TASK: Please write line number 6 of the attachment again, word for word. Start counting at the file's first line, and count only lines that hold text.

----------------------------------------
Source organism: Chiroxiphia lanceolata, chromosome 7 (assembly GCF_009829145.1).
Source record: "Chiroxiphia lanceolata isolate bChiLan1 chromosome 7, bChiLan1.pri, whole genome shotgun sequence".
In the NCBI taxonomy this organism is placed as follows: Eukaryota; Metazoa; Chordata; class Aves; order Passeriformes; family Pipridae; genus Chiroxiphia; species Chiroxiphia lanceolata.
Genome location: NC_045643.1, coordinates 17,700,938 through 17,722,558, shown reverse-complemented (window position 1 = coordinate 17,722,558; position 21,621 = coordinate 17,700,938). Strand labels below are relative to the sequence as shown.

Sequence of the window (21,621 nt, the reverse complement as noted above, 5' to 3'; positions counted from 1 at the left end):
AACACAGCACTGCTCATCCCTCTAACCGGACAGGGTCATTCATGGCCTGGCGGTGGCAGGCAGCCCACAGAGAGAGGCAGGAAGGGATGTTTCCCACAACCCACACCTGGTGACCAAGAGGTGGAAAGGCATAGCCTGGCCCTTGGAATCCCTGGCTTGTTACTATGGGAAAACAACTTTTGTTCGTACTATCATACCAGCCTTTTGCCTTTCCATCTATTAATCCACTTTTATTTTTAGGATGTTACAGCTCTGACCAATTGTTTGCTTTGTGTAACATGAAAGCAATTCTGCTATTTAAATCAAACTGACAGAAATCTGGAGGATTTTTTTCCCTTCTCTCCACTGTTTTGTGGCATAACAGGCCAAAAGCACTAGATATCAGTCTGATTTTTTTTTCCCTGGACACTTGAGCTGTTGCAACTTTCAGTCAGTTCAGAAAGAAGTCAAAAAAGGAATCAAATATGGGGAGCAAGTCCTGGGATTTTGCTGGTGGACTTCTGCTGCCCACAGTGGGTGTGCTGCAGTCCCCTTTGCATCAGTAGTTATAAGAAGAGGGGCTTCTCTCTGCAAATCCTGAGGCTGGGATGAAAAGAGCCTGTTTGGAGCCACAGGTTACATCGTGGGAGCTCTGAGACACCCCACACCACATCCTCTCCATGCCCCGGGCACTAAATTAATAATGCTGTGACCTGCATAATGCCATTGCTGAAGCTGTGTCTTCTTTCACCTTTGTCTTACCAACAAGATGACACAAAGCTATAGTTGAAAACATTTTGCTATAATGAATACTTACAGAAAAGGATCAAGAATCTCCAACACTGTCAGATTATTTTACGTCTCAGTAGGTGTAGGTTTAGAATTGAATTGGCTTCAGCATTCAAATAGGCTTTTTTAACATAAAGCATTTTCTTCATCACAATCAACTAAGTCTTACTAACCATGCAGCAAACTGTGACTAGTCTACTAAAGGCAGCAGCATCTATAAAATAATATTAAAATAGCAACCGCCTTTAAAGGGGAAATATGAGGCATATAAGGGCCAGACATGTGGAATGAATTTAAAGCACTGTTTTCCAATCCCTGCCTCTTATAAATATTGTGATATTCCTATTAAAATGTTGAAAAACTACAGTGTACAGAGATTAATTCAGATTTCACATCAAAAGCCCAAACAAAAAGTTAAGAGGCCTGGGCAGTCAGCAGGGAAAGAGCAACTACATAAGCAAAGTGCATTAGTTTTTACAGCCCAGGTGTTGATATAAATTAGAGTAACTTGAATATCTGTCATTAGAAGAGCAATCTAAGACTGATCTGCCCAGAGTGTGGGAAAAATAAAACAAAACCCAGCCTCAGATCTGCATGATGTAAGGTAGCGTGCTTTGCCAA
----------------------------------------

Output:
AACACAGCACTGCTCATCCCTCTAACCGGACAGGGTCATTCATGGCCTGGCGGTGGCAGGCAGCCCACAGAGAGAGGCAGGAAGGGATGTTTCCCACAACCCACACCTGGTGACCAAGAGGTGGAAAGGCATAGCCTGGCCCTTGGAATCCCTGGCTTGTTACTATGGGAAAACAACTTTTGTTCGTACTATCATACCAGCCTTTTGCCTTTCCATCTATTAATCCACTTTTATTTTTAGGATGTTACAGCTCTGACCAATTGTTTGCTTTGTGTAACATGAAAGCAATTCTGCTATTTAAATCAAACTGACAGAAATCTGGAGGATTTTTTTCCCTTCTCTCCACTGTTTTGTGGCATAACAGGCCAAAAGCACTAGATATCAGTCTGATTTTTTTTTCCCTGGACACTTGAGCTGTTGCAACTTTCAGTCAGTTCAGAAAGAAGTCAAAAAAGGAATCAAATATGGGGAGCAAGTCCTGGGATTTTGCTGGTGGACTTCTGCTGCCCACAGTGGGTGTGCTGCAGTCCCCTTTGCATCAGTAGTTATAAGAAGAGGGGCTTCTCTCTGCAAATCCTGAGGCTGGGATGAAAAGAGCCTGTTTGGAGCCACAGGTTACATCGTGGGAGCTCTGAGACACCCCACACCACATCCTCTCCATGCCCCGGGCACTAAATTAATAATGCTGTGACCTGCATAATGCCATTGCTGAAGCTGTGTCTTCTTTCACCTTTGTCTTACCAACAAGATGACACAAAGCTATAGTTGAAAACATTTTGCTATAATGAATACTTACAGAAAAGGATCAAGAATCTCCAACACTGTCAGATTATTTTACGTCTCAGTAGGTGTAGGTTTAGAATTGAATTGGCTTCAGCATTCAAATAGGCTTTTTTAACATAAAGCATTTTCTTCATCACAATCAACTAAGTCTTACTAACCATGCAGCAAACTGTGACTAGTCTACTAAAGGCAGCAGCATCTATAAAATAATATTAAAATAGCAACCGCCTTTAAAGGGGAAATATGAGGCATATAAGGGCCAGACATGTGGAATGAATTTAAAGCACTGTTTTCCAATCCCTGCCTCTTATAAATATTGTGATATTCCTATTAAAATGTTGAAAAACTACAGTGTACAGAGATTAATTCAGATTTCACATCAAAAGCCCAAACAAAAAGTTAAGAGGCCTGGGCAGTCAGCAGGGAAAGAGCAACTACATAAGCAAAGTGCATTAGTTTTTACAGCCCAGGTGTTGATATAAATTAGAGTAACTTGAATATCTGTCATTAGAAGAGCAATCTAAGACTGATCTGCCCAGAGTGTGGGAAAAATAAAACAAAACCCAGCCTCAGATCTGCATGATGTAAGGTAGCGTGCTTTGCCAA